Under the musical guise of The Panda Resistance, members Andrew Bones, Bo Hallford and Clay Welch have found something that was previously unavailable to them as artists and musicians--the potential for complete musical expression.
The members' names might seem familiar to some. The list of bands and musical projects that the three have participated in is lengthy and reads like a partial who's who of Tulsa music: Paul Benjamin Band, Doldrums, Jesse Aycock, Cecada, Lindsay Neal, Stone Trio, Callupsie and Gogo Plumbay.
Let's add The Panda Resistance to that list, a trio of incredibly talented musicians who are pushing the envelope as artists and as what the Tulsa music scene is able to enjoy, embrace and welcome to the fold.
Like the back-story to many bands, Panda Resistance formed because of another band, which shouldn't be that big of a surprise based on the many parties involved with band mates.
When local musician Chris Combs was asked to join Jacob Fred Jazz Odyssey on tour in late 2008, the rhythm section for his project Stone Trio--Bones on drums and Hallford on bass--found themselves one-man short for performances. They approached Welch to fill in on guitar duties, and the trio began practicing. Fortunately, Combs nixed the idea of having a replacement, so Welch, Hallford and Bones were left to their own devices. They enjoyed playing together enough to start a whole new entity.
Welch attributes the band's inception to the desire to play the music in their heads that did not have another outlet. Bones confirmed, "For me, there was a whole different kind of music I wanted to make."
In February of 2009, The Panda Resistance was born.
The band is relatively young, but the musicians involved have traversed the music scene of Tulsa extensively. Subsequently The Resistance is on the fast track to being productive and prominent. The trio has played outside of town as far as Lawrence, Kan. and Fayetteville, Ark., and recently the band opened for Jacob Fred Jazz Odyssey. Also, with less than a year under their belt as a group, the band will release their self-titled debut album, a 40-plus minute, seven-track affair at the Soundpony, 409 N. Main, on Friday, Dec. 18 at 10pm.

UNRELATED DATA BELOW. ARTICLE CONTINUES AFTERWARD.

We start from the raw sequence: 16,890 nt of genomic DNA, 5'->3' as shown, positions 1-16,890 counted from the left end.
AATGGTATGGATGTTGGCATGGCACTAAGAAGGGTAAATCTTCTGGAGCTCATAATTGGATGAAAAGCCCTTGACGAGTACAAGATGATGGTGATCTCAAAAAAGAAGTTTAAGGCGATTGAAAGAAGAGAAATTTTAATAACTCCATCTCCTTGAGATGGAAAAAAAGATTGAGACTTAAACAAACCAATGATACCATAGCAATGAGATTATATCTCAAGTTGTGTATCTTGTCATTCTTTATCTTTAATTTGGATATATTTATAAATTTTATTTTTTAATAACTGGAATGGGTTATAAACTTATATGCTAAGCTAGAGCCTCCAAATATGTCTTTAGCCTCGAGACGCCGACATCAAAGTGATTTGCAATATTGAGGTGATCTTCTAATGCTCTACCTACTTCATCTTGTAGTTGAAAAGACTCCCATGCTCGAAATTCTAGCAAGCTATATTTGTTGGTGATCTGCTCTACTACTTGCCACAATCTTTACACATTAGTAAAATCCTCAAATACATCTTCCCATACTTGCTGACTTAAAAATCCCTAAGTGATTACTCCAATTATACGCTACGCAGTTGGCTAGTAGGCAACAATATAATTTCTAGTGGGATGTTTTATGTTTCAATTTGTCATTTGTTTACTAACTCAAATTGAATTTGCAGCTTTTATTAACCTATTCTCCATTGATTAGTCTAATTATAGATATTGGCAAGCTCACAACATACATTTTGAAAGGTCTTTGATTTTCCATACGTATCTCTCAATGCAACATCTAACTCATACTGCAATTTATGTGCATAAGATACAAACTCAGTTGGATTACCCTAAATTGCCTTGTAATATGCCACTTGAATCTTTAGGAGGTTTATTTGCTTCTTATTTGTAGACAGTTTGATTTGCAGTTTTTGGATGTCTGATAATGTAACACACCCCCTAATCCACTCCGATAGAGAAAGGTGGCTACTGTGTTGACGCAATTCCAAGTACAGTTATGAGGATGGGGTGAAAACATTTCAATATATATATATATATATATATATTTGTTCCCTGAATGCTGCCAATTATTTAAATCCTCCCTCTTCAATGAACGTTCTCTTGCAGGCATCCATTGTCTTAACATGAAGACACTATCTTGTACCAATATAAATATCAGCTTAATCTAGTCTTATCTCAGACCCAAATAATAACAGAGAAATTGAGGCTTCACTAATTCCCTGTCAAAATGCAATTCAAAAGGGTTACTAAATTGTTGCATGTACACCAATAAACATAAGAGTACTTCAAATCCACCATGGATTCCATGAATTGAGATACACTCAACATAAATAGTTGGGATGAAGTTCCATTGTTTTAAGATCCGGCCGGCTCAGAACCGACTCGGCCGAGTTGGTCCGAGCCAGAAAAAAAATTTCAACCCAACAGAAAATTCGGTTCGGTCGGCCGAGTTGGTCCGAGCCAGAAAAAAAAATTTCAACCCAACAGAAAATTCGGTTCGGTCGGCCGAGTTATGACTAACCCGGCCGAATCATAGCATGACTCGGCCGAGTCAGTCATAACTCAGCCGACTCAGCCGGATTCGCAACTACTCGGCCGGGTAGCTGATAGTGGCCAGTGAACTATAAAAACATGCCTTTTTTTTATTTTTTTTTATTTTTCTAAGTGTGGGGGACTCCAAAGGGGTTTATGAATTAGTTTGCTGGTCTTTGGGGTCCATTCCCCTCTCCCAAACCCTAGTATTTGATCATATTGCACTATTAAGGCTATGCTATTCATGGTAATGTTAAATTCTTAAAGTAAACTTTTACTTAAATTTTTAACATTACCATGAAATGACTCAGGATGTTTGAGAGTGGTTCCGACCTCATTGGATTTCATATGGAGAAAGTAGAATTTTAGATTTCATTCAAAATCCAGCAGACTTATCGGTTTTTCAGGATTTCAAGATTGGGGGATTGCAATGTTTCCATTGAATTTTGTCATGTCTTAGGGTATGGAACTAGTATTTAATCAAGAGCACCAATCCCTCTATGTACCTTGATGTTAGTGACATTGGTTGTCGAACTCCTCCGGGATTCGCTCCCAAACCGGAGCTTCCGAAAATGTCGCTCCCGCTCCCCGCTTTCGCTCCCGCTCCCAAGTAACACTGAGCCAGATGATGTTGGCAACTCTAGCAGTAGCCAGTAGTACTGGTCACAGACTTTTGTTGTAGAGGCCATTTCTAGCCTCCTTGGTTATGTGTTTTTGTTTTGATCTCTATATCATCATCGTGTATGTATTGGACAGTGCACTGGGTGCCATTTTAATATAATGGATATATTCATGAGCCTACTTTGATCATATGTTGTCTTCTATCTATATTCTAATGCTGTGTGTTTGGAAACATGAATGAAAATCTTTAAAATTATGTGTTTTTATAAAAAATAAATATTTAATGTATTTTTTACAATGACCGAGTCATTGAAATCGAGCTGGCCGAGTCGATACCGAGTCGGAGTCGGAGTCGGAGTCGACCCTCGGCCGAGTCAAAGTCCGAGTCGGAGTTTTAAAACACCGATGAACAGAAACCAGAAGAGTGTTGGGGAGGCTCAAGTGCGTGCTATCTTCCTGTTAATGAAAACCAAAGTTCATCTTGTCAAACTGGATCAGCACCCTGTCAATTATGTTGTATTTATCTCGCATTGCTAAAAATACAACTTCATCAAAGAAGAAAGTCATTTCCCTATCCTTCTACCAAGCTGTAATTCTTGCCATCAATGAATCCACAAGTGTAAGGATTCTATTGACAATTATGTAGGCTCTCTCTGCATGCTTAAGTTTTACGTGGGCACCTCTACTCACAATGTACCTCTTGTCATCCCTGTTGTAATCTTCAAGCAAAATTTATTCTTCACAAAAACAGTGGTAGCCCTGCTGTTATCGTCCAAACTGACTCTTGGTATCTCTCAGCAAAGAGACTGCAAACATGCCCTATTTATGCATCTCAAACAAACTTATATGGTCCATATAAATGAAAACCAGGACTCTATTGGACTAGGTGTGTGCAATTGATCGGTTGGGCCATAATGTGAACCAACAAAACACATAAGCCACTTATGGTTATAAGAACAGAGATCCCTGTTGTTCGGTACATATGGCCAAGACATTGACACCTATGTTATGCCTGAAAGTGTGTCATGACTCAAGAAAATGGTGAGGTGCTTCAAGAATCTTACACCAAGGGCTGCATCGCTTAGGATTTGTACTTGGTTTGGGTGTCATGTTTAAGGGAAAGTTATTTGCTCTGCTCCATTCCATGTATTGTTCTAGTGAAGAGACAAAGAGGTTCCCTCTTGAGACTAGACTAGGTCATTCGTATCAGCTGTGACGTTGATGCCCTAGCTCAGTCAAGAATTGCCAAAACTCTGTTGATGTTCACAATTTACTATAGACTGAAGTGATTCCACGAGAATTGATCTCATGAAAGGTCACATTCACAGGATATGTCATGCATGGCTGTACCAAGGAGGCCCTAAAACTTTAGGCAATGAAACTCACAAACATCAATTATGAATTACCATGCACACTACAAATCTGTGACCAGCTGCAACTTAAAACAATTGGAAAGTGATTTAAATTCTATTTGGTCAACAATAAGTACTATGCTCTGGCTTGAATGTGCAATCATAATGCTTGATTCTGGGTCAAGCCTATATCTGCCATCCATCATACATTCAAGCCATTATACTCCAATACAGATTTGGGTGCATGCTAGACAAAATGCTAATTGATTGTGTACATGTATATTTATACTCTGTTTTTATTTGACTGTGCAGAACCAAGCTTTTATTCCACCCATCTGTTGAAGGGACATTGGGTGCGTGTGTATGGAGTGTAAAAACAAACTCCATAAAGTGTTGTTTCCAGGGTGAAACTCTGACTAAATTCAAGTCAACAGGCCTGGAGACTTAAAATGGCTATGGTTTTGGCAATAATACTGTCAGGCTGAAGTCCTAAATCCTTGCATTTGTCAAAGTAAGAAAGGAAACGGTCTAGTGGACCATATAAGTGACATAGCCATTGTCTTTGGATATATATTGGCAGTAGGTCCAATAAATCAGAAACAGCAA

"Every song took us all summer to write," Welch said mentioning the band's method of meticulous analysis and sampling of a variety of keys, tempos and arrangements for every song. "It's pretty collective," he said of the band's songwriting process. "Nothing is ever fully done until we are all in there working on it together. Everybody has a say."
Bones noted that the flexibility and ability for expression is something not readily available to the trio in their other projects, and that's why they formed The Panda Resistance in the first place. Hallford added that in the band they can play "whatever we want to," whereas in other outfits they often find themselves "interpreting the songs and ideas" of others.
Describing the sound of The Panda Resistance songs is a more difficult task. Like any band, they shy away from genres to the point of expressing contempt for pigeonholing. They love all kinds of music, so why should they say they play just one?
Perhaps Bones had the best defense saying that it was too early in the catalog of the songs to start labeling things.
It is, however, simple to recognize and identify some music that has had an impression on the way The Resistance composes its music.
As one listens, hues of influence blossom and rise above the mix of the songs: the funky backbeat of Al Green, the repetition of minimalist music, the lush layering of Grizzly Bear, the jazz fusion of Tortoise and the psychological guitar explorations of Mogwai. But these are just words and references.
In reality The Panda Resistance deals largely in tones and emotions. It makes often hypnotizing, arresting, occasionally cerebral, often danceable music or any combination thereof and does so with such conviction to the point of contagiousness. It means what it plays, and it certainly plays what it wants.
With a debut album to perform, plans for a music video for the song "Gopher the Golden" in the works and a fan base to conquer, The Panda Resistance has much to look forward to next year. But their optimism and anticipation for the New Year radiates well beyond the band itself and onto the scene in general.
"A lot of stuff is about to come out and unfold," Hallford said. "All of our friends are putting out records [next year]."
And it's true. Bands like Callupsie, Cecada, Paul Benjamin Band, Dead Sea Choir and Lindsay Neal are currently releasing or recording material for release next year. "Everyone has been on the verge for a long time," said Bones of the musical momentum that is building for 2010. And preemptively leading that charge with banner in hand is The Panda Resistance.
It is really no surprise. The Panda Resistance is about intersections and change. Its songs teeter between the playful and introspective, the overwrought and heartfelt. The band's membership is a nexus between the jazz and rock scenes in Tulsa. It is the result of a fusion and cross-pollination that has slowly been happening between the different scenes here for years.
"There didn't use to be this huge community that's building right now," Welch said. "We're listening to each other's bands and each other's albums. We can't slack either, we're pushing each other. We're trying to make music that our friends will enjoy."
Bones said, "It's like at art school--that healthy competitiveness."
Perhaps there is a revolution behind the resistance after all. The Panda Resistance hosts its CD release show Dec. 18 at Soundpony. The show starts at 10pm, and there's no ticket or cover charge.
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